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pigeonhole. Smith’s often had an Americana/indie-folk lean to his writing, but Young or Old dips into soul, hard rock, and even a little country. “There are a lot of heavy undertones,” Smith observes. “While the songs may differ, there’s still a similarity in all of them because the players are using the same guitars, same amps. None of that changed at all.” After the big release party, Smith and the band look forward to hitting the road, reaching new audiences with Young or Old, and spreading generosity and love throughout the country. “We’re just trying to be real and light on life,” Smith says. “Within that comes the understanding that we all go through the same things, some more than others. Love is hard. Relationships are hard. But they can be strong if you look into the right ways to lead that. My message is always very simple: to one another, no matter your differences, be kind, be real, and be you. That rings strong in my message for this record and these songs.” CS


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WED. 10/4 jUBAL KANE 8pm-12mid THURS. 10/5 Jon Lee’s Appartitions 8pm-12mid FRI. 10/6 Rachael Shaner 2pm-6pm Eric Culberson 8pm-12mid SAT. 10/7 jon Hill 2pm-6pm Prime Real Estate 8pm-12mid SUN. 10/8 Jon Hill 8pm-12mid MON. 10/9 Stan Ray 8pm-12mid TUES. 10/10 Hitman Blues Band 8pm-12mid

18 E. RIVER STREET 912.234.6003


Stewart’s guitar work brings a fresh angle and intuition to Smith’s songs. “I think the music tells its own story apart from the vocals,” the guitarist says. “It’s a response to what the lyrics are saying. That’s how I look at it. It’s about being really intentional about every little piece— but also not. Before I went in [to record] I had an idea of tone, and most of the parts were done. I was just thinking about his lyrics a lot, chewing on that, thinking about what the guitar needs to say. I was also listening to Robert and what he’s doing, because he’s a beast, and I always feel challenged to match him.” In addition to Smith’s original stylings, the record features a song written by Craig Tanner. A leader in Savannah’s singer-songwriter community who hosted popular open mics and encouraged new players, Tanner had a big impact on Smith in his early songwriting days. Smith has always been a fan of the song “Wabash,” and hearing it live before Tanner left for Missouri particularly moved him. “Right before Craig left, he was playing a show at The Roasting Room,” Smith recalls. “I was running sound. It was perfect, just how I want to remember Craig: in a listening room. He played that song, and it’s a song I’ve always loved. I always felt like it was such a beautiful, sad, happy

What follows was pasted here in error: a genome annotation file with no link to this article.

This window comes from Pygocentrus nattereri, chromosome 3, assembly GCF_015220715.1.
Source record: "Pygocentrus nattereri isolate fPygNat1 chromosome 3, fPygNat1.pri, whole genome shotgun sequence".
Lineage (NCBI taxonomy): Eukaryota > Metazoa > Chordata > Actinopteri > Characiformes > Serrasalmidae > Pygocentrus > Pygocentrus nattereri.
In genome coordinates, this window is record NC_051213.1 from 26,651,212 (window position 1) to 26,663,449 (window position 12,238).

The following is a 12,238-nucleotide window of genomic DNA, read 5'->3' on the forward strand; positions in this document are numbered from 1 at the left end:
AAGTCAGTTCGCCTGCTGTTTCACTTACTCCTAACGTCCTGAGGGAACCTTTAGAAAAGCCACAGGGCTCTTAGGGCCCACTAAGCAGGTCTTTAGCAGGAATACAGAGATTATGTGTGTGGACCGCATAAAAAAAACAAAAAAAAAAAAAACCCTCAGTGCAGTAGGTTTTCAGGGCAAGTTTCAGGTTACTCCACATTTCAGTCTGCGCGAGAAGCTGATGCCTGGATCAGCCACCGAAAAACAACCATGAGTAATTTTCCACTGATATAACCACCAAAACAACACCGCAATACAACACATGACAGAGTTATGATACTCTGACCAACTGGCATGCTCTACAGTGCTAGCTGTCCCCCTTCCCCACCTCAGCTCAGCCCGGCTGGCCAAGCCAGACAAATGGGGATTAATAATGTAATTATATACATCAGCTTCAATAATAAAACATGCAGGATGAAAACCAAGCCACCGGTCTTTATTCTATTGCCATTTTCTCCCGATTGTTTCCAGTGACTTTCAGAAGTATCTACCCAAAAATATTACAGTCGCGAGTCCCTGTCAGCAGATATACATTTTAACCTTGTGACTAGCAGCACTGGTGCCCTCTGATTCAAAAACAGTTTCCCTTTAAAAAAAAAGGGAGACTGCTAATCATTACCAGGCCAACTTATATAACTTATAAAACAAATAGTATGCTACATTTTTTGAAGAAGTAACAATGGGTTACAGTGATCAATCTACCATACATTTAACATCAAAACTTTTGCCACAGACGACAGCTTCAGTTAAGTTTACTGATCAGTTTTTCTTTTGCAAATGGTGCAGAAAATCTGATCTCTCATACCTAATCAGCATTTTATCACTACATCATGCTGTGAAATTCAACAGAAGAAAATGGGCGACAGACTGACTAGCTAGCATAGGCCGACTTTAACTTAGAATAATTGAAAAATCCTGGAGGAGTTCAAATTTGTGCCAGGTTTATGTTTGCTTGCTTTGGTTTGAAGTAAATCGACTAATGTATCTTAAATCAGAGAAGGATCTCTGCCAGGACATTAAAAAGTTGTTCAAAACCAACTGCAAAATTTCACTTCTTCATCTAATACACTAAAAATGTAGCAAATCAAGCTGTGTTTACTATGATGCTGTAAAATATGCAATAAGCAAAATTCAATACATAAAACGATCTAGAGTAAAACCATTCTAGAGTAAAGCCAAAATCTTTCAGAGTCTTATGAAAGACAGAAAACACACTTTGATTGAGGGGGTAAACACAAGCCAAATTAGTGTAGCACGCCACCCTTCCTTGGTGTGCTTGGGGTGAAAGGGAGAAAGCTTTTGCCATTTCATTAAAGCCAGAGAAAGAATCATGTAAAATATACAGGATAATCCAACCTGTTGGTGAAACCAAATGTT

C Ta a l l k e fo Ou r t




Lights, Camera,

Discover Hollywood music magic at Picnic in the Park BY ANNA CHANDLER


PICNIC IN the Park is back with a bang. On Sunday, October 8, thousands of Savannahians will feel the earth move under their feet as the Savannah Philharmonic performs with accompaniment from real, live cannons. It’ll be a bold ending to an evening of family fun and symphonic bliss, just in time for National Arts and Humanities Month. Creating a program for the Savannah Philharmonic’s largest audience of the year is its own unique challenge for Artistic Director and Conductor Peter Shannon. “Playing in front of 18,000 people in the park allows us to serve the needs, the requirements, and the wants of everybody,” he explains. “We want to offer the possibility for people to come to the concert with their kids and hear symphony orchestra. These programs are quite challenging…you’re talking about connecting with a massive, massive amount of people. Some people like to hear soft, enigmatic, beautiful pieces of music, but maybe that doesn’t work in a particular environment. Or maybe it does.” In the hours leading up to the Philharmonic’s performance, audience members stake out their favorite spots on the lawn and begin decorating for the big picnic venue contest. Riffing on the theme of “Lights Camera MUSIC,” competitors will create elaborate sets with on-theme Hollywood décor. The first, second, and third place picnic table contest winners will be awarded a $500, $250, and $100 card from Parker’s, the Picnic’s big sponsor. The cultural event, contest, and community celebration is quite a different environment for the Philharmonic than, 22 say, The Lucas Theatre for the Arts.